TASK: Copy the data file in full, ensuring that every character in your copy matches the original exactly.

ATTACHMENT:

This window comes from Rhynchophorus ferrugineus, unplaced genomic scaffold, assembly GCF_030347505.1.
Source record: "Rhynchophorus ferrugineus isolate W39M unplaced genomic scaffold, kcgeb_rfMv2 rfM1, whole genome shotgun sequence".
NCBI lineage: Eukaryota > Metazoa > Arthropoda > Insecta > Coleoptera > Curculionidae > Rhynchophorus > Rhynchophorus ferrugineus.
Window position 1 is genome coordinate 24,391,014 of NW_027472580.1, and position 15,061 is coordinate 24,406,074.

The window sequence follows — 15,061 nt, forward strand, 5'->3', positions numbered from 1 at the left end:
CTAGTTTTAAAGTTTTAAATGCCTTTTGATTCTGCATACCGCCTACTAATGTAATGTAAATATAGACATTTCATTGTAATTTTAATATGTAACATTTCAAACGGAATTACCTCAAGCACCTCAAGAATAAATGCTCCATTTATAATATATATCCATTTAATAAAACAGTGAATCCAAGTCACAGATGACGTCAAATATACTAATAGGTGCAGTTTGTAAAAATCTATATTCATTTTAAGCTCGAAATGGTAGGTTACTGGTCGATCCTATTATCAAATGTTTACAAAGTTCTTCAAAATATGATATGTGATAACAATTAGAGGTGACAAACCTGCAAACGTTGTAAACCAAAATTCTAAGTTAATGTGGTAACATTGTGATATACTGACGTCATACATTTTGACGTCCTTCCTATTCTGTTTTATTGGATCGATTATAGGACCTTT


This window comes from Rhynchophorus ferrugineus, unplaced genomic scaffold, assembly GCF_030347505.1.
Source record: "Rhynchophorus ferrugineus isolate W39M unplaced genomic scaffold, kcgeb_rfMv2 rfM1, whole genome shotgun sequence".
NCBI lineage: Eukaryota > Metazoa > Arthropoda > Insecta > Coleoptera > Curculionidae > Rhynchophorus > Rhynchophorus ferrugineus.
Window position 1 is genome coordinate 24,391,014 of NW_027472580.1, and position 15,061 is coordinate 24,406,074.

The window sequence follows — 15,061 nt, forward strand, 5'->3', positions numbered from 1 at the left end:
CTAGTTTTAAAGTTTTAAATGCCTTTTGATTCTGCATACCGCCTACTAATGTAATGTAAATATAGACATTTCATTGTAATTTTAATATGTAACATTTCAAACGGAATTACCTCAAGCACCTCAAGAATAAATGCTCCATTTATAATATATATCCATTTAATAAAACAGTGAATCCAAGTCACAGATGACGTCAAATATACTAATAGGTGCAGTTTGTAAAAATCTATATTCATTTTAAGCTCGAAATGGTAGGTTACTGGTCGATCCTATTATCAAATGTTTACAAAGTTCTTCAAAATATGATATGTGATAACAATTAGAGGTGACAAACCTGCAAACGTTGTAAACCAAAATTCTAAGTTAATGTGGTAACATTGTGATATACTGACGTCATACATTTTGACGTCCTTCCTATTCTGTTTTATTGGATCGATTATAGGACCTTT